Tuesday, June 28, 2011

The Summertime Blues


As in the blue winged olives of summer; Drunella lata, a blue winged olive mayfly worthy of it's common name. Two weeks ago at this time Penns Creek was a muddy, chocolate, debris laden mess to the tune of 1,100 CFS. Today Glen and I found it in perfect shape for some early summer trout hunting. Your time would be better spent trying to solve the Mad Hatter's old riddle of "Why is a raven like a writing desk?" then to spend it trying to figure out the mysteries of a magnificent Penns Creek.

The water levels, about 300-280 CFS, were finally low enough for good dry fly fishing and yet still flowing at a good enough clip for some exciting nymph fishing too. The water temperature at Cherry Run was 62F at 2 pm. The ambient air temp. topped out at 75F and the skies were heavily overcast with an occasional light drizzle. Almost perfect conditions for a fishable hatch of drunella mayflies on this late June day.
 

We both got a late start this morning because of an all-nighter we pulled at a local, after-hours Amish strip club. Glen (aka the Mayor of Penns Valley) has VIP status and seems to know everyone there. He got me in for free. We then proceeded to put a hurting on a few nice Penns Creek fish before breaking for lunch. I fished an assortment of small nymphs and Glen pretty much stayed with dry flies like his deadly Isonychia comparaduns along with some caddis and cahills.


There were some sporadic rises in the slow water sections when we first started but I ignored those in favor of nymphing some delectable pocketwater around the different channels and small islands that are found in this section of the creek. Slate drakes, stoneflies, cahills and a dun colored caddis had been hatching sporadically all morning long and, as far as we could tell, most of the other anglers either stayed at home or had hung up their gear for the year. The nymph fishing turned out to be pretty decent under the leaden skies but the real fun was yet to come. I had waited all spring for this kind of consistent fishing on Penns Creek and now my patience was about to be rewarded.


After breaking for lunch we returned to the stream presumably for more of the same routine but while nymphing a favorite abbreviated pool in a nearby side channel I noticed a nice rise under a leaning willow tree, then another, and then a few small #16 olive colored mayflies joined the #12 Isonychias already in the air. The Penns Creek hatch matching game was now officially on. I made my way down to the Blue Rock Hole and for the next couple of hours I had the whole pool to myself as waves of Drunella lata emergers and duns poured out of the riffles. The trout were up and on them in a heartbeat and you could see their crimson flanks rising up through the water column from 60 feet away. Glen encountered the same kind of dry fly action on another large classic Penns Creek pool about 1/2 mile upstream.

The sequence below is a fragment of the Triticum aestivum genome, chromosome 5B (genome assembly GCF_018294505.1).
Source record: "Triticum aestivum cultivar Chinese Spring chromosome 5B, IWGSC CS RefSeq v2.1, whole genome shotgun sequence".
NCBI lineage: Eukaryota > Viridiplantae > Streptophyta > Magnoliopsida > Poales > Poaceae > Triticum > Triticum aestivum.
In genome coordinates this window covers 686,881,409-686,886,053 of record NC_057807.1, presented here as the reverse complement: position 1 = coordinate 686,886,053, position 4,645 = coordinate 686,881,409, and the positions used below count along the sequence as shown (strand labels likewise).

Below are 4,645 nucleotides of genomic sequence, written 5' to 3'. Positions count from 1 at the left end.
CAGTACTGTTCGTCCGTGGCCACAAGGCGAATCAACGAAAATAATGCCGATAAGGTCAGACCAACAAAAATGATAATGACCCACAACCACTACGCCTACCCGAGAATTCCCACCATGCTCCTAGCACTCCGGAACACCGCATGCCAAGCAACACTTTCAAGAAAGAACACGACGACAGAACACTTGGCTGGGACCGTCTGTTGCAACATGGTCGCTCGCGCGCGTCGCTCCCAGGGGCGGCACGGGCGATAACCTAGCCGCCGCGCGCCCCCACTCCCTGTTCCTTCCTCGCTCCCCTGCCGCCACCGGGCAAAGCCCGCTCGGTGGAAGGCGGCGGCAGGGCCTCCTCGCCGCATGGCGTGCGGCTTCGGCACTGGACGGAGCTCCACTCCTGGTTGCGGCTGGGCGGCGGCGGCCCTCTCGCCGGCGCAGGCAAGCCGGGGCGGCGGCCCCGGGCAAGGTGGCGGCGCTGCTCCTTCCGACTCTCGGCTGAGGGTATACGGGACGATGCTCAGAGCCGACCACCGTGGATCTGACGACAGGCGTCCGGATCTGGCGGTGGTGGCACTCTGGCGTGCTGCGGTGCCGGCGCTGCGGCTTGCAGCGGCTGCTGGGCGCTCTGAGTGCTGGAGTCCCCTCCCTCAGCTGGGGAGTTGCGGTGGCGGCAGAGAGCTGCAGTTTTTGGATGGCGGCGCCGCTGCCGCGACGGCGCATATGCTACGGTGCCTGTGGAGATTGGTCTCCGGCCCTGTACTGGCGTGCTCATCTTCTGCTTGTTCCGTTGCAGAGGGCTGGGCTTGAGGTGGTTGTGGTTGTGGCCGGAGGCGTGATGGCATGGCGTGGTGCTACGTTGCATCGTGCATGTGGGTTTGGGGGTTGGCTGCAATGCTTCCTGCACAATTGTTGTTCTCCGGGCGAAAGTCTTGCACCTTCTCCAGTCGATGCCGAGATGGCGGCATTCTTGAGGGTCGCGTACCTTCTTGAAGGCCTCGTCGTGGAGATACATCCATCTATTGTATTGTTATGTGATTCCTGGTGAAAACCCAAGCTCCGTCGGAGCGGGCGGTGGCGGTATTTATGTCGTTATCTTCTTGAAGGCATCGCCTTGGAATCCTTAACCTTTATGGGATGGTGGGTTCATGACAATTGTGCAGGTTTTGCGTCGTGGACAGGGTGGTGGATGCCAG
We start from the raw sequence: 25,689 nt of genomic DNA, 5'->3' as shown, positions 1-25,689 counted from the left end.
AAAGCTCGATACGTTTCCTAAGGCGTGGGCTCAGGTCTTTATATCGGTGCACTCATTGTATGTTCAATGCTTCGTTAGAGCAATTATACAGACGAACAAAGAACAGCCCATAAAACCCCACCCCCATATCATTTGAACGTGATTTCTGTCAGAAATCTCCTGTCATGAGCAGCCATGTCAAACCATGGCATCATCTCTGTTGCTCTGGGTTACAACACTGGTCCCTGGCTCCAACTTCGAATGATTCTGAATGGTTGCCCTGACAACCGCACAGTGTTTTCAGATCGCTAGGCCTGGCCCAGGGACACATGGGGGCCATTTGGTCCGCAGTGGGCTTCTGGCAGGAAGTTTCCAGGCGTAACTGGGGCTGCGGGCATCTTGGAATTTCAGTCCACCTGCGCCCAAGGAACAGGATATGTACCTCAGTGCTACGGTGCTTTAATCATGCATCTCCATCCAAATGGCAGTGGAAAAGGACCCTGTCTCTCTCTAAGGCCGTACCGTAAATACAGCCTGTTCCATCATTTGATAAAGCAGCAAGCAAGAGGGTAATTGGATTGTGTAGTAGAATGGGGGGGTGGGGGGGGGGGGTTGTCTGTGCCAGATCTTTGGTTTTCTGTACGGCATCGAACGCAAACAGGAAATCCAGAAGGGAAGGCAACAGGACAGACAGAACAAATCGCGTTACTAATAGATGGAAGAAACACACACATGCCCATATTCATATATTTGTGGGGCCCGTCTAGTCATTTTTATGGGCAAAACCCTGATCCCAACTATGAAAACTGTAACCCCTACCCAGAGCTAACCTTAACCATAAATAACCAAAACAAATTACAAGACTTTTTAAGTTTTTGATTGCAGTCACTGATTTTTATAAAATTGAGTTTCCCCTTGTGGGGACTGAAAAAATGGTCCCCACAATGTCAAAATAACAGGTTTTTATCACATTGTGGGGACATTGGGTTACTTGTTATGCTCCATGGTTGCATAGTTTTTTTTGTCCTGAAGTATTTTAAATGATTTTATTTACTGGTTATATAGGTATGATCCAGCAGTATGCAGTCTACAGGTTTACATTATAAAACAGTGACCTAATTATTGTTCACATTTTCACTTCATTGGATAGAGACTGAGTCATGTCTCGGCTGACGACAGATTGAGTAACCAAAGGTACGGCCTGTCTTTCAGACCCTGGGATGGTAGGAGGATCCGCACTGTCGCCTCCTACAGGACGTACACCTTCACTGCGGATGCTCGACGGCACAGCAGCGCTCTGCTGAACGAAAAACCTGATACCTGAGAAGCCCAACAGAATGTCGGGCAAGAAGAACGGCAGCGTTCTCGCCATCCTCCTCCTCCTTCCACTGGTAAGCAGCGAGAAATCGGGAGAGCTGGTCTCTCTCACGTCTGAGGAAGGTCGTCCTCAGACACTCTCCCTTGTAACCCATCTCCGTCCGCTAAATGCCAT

As typical on these limestone streams, few fish preferred the emerging stage of this mayfly while other wanted the freshly hatched adult duns. A lot of the emerging nymphs were taken in the top 12 inches of the water column. It was my favorite kind of fishing; challenging, mentally engaging and rewarding all at the same time. The fish were unbelievably fat and healthy and beautifully colored up after chowing down virtually unmolested all spring under the protection of high water.


It doesn't get any better than a pleasant June day up in the Ralph W. Abel Memorial Glen with Glen G. The hatch went on for close to 4 hours under the cloud cover, from about 2 pm to 6 pm, after which it kind of petered out but you could still find a few persistent risers right up until we left the stream around 7 pm to head back to the strip club.


The following day found me back on Penns Creek around Coburn shortly after daybreak.The nymph fishing was still pretty decent and there were still a few opportunistic risers around but, despite similar weather conditions, I did not witness any Drunellas hatching in fishable numbers there. Water temperature was 57F below the mouth of Elk Creek at 9 am.


No bald eagles were whacked during the making of this post. Lucky for them.


I'd be hard pressed to come up with a better way to usher in high summer than a pleasant day of fly fishing to rising wild trout on a fast flowing stream with a good friend during one our premier hatches of early summer.


The blooming mountain laurel and rhododendrons were just icing on top of the cake.


I haven't the slightest idea.